'The Killing' recap: The walk-in freezer of DOOM!
So, wait? Is this supposed to be some kind of political commentary on the war on terror now?
"The Killing," now veering wildly from nearly gripping installments that give us plenty to ponder and boring installments that seem to have nothing going on, is a good show, but it's also a show that isn't really gelling. I don't regret watching it each week, but I always leave it wanting it to be better. And it's hard to explain just where it falls down. The mood and atmosphere is terrific, enough so that it gets me through episode after episode, barely even noticing how slowly things are moving and just how little is happening. And outside of the Richmond campaign, I like most of the characters and the little, human moments we get to see between them.
No, if I had to pin down just what it is that's not working for me about this show, it's that I don't really care who killed Rosie Larsen. Writing a murder mystery is a tough trick to pull off because you have to essentially distract from the fact that the most important character in the story is already dead. If Linden could find some way to communicate with Rosie from beyond the grave, the case would be solved and we wouldn't have to do any of this. But instead, Rosie is an absence at the center of the story, someone whose loss kicks off all of these other events.
There are any number of methods designed to get around this problem. You can try to make Rosie's life seem more lurid and interesting than it was at first glance. The show tried to do this back when it was suggesting that Rosie was wrapped up in a bunch of horrible habits, but it's mostly dropped this approach. You can have us really get to know the dead person, in the hopes that we'll come to feel the loss as much as those who loved the dead person. "The Killing" also tried this, by showing us bits and pieces of Rosie's short film or by having those who knew her best talk about how wonderful she was. Or you can just crank the plot up to maximum speed and hope that the sheer number of crazy twists distracts from the lack of a character core. "The Killing" occasionally seems to feint in this direction, but it moves so slowly that it can't really be a success.
"Vengeance," despite having a lot of really nice moments, is the episode that drove home for me just how thoroughly "The Killing" is coming up short in terms of being both a plot-driven story and a character-driven story. In some ways, I wonder if the "every episode is a single day" conceit isn't hurting the show just a tiny bit. Doing an entire episode based around Stan wondering if he should kill or harm Bennet, and Bennet trying to convince Stan that he was innocent, could have been great. Linden and Holder could have desperately searched for the two. Richmond could have stood up for Bennet to Adams more forcefully (in fact, wrapping the debate into that episode might have been awesome).
Instead, because we need to cut to the next day, the Bennet-and-Stan situation is resolved -– with Stan not doing much of anything (as he must if he’s going to stay in the show and not go to jail) -– and Linden and Holder go off to something else. Richmond, realizing he's botched the debate, yet again stands up for Bennet's innocence with his staff, then finds himself the subject of a smear campaign based on his decision not to call for Bennet's dismissal from the school system (a city council member would have that much power?).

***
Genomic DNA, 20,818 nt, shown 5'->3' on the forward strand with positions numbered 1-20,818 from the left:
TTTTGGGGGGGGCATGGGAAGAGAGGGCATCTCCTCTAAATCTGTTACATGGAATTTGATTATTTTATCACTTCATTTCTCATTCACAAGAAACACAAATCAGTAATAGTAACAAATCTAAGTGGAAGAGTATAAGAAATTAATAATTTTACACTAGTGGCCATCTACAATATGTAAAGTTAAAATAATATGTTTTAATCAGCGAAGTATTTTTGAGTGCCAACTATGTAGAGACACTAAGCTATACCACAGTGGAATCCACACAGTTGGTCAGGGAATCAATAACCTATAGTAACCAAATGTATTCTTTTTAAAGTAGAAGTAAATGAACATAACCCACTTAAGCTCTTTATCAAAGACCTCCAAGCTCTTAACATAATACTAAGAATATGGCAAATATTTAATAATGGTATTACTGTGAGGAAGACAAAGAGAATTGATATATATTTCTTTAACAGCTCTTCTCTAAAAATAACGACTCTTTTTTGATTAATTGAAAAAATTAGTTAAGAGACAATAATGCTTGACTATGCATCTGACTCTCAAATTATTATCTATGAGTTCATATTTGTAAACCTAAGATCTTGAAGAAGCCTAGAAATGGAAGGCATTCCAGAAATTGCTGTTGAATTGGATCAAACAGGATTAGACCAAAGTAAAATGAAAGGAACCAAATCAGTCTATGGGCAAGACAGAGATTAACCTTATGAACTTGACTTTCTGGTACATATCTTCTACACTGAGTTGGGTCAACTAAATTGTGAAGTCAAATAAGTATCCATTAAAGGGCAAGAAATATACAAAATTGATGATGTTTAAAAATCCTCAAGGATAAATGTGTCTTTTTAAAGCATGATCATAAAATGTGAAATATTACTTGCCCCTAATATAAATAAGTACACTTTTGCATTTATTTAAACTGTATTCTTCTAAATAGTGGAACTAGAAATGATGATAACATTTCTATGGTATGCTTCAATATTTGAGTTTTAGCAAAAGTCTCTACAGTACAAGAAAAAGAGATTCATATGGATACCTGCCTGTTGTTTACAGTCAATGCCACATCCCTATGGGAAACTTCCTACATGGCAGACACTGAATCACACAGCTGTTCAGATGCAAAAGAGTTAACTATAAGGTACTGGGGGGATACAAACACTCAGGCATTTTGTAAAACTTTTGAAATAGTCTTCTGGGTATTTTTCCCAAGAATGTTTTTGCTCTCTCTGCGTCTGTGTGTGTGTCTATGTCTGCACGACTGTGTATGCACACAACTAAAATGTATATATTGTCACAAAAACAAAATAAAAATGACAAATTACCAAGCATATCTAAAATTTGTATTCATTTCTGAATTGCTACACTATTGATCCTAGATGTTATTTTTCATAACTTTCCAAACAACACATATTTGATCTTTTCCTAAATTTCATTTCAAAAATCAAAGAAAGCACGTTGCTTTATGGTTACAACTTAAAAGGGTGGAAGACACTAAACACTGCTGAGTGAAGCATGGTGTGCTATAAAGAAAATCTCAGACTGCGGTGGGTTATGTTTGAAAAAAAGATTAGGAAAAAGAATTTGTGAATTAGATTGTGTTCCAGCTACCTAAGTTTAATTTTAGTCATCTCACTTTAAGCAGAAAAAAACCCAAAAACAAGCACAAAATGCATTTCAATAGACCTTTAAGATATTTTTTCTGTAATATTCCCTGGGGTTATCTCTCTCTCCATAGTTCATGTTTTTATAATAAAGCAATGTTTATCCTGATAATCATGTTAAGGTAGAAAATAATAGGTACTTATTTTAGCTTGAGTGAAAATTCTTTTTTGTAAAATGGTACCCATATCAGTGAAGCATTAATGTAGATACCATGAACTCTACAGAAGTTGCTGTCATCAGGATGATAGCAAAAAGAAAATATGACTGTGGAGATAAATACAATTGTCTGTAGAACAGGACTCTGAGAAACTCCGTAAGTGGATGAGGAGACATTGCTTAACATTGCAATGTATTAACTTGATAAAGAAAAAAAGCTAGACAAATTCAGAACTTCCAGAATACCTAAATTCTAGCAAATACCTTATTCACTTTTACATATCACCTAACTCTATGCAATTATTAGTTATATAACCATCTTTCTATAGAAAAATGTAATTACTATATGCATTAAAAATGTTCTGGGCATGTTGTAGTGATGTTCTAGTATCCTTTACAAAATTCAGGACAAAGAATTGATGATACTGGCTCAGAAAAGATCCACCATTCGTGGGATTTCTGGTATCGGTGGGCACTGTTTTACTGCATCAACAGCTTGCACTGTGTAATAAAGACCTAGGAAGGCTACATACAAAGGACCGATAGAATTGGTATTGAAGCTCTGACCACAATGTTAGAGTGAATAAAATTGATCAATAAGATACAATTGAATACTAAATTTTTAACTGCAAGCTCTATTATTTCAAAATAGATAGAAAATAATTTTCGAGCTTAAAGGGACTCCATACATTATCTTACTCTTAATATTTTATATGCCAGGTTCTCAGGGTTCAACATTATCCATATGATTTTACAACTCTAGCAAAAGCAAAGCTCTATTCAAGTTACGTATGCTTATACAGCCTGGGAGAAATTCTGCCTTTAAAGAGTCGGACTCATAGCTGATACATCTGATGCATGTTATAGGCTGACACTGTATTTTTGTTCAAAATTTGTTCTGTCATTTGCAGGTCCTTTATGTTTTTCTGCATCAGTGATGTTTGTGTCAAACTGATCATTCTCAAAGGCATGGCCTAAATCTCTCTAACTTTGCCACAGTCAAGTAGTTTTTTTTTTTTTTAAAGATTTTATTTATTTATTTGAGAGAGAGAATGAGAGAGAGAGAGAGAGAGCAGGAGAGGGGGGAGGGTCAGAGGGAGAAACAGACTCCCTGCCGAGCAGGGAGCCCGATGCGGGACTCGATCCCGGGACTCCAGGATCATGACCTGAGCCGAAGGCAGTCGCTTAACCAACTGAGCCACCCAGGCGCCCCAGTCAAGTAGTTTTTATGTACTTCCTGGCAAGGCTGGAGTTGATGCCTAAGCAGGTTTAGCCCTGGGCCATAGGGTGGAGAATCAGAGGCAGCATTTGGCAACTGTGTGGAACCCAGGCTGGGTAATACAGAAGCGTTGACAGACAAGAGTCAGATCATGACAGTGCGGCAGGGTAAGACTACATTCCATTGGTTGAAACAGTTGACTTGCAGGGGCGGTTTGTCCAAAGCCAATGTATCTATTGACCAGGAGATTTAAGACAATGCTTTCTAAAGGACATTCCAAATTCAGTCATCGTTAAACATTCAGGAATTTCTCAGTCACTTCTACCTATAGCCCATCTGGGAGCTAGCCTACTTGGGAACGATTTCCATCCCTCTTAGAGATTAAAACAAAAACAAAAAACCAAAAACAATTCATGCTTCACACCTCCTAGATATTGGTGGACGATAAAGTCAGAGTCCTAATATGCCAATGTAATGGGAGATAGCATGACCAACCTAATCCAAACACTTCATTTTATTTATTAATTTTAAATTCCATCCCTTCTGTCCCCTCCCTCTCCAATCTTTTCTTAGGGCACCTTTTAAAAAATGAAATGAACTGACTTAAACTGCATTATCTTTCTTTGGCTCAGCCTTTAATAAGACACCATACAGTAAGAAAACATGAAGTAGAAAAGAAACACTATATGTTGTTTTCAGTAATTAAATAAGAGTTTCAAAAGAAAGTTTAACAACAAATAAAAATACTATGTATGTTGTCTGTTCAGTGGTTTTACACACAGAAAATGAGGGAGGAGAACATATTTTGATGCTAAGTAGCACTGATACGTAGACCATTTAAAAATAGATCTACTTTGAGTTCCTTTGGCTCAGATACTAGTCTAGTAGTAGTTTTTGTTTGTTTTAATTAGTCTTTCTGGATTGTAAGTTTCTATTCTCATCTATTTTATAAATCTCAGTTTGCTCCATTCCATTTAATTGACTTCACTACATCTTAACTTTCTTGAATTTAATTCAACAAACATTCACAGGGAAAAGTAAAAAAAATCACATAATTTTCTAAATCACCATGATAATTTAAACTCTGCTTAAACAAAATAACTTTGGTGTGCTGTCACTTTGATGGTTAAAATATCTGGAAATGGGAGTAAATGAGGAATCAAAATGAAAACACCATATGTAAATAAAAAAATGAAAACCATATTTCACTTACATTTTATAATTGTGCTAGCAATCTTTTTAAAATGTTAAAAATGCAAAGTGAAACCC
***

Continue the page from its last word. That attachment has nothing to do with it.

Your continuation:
All of this bumps along well enough until the end, when Richmond finds himself called in for a surprise city council meeting (which totally happens all of the time) designed to shut down the All-Stars program at the behest of the mayor. Sure enough, the vote goes through, and Richmond finds himself outfoxed by Adams again. (At this point, if he wants to have any prayer of winning, he'd better hope that Adams is the killer, however improbable that would be.) Linden and Holder, meanwhile, have followed a new lead involving Bennet's friend Mohammad, who won't even look at Bennet's wife, Ashley, and sounds like a real charmer. The lead brings them to a creepy, abandoned space, complete with giant freezer, but just as soon as they can get into the freezer ... the FBI bursts in and throws them to the ground. Is Mohammad under investigation for terrorist leanings? Seems that way.
But, honestly, this was pretty much everything that happened in the episode. That would be fine if the character beats were going somewhere interesting, but they're just not. We keep hearing about how Linden is throwing her life away for this case, but I don't really buy that she's so into it that she would avoid going to Sonoma. The show keeps dropping hints about her dark past, but they're becoming kind of snooze-worthy at this point. At least we learned that Richmond’s wife (whose mother was the mayor of "Everwood"!) was killed in a drunk-driving accident and that he's been unable to forgive the other driver. And the scenes between Mitch and Stan were, as always, very good.
But I can't shake the feeling that the show is just marking time until the next plot revelation every episode. The characters aren't so much developing as constantly showing us the same side of themselves, over and over and over. What do we really know about any of them that we didn't know from the first two episodes? Nothing. And that means the plot has to be a lot more interesting and exciting than it actually is. I don't regret watching "The Killing," but I'm starting to wonder when it's going to start getting juicy and stop feeling like an extra-long episode of "Cold Case."
Photo: Linden (Meirelle Enos) and Holder (Joel Kinnaman) discover a strange walk-in freezer, but they're interrupted before they can find out what it contains. Credit: AMC
-- Todd VanDerWerff